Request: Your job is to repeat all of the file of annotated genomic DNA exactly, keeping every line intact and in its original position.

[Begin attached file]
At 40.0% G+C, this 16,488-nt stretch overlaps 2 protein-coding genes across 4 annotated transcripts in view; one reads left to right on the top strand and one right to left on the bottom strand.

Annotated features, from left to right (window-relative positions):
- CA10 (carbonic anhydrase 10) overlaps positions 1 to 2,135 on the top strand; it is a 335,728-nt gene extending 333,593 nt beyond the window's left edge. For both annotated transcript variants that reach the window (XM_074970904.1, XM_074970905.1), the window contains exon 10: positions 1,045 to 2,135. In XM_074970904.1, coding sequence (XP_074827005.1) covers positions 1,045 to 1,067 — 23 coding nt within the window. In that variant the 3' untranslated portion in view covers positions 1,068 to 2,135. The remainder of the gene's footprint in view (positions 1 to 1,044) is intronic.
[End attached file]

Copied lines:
At 40.0% G+C, this 16,488-nt stretch overlaps 2 protein-coding genes across 4 annotated transcripts in view; one reads left to right on the top strand and one right to left on the bottom strand.

Annotated features, from left to right (window-relative positions):
- CA10 (carbonic anhydrase 10) overlaps positions 1 to 2,135 on the top strand; it is a 335,728-nt gene extending 333,593 nt beyond the window's left edge. For both annotated transcript variants that reach the window (XM_074970904.1, XM_074970905.1), the window contains exon 10: positions 1,045 to 2,135. In XM_074970904.1, coding sequence (XP_074827005.1) covers positions 1,045 to 1,067 — 23 coding nt within the window. In that variant the 3' untranslated portion in view covers positions 1,068 to 2,135. The remainder of the gene's footprint in view (positions 1 to 1,044) is intronic.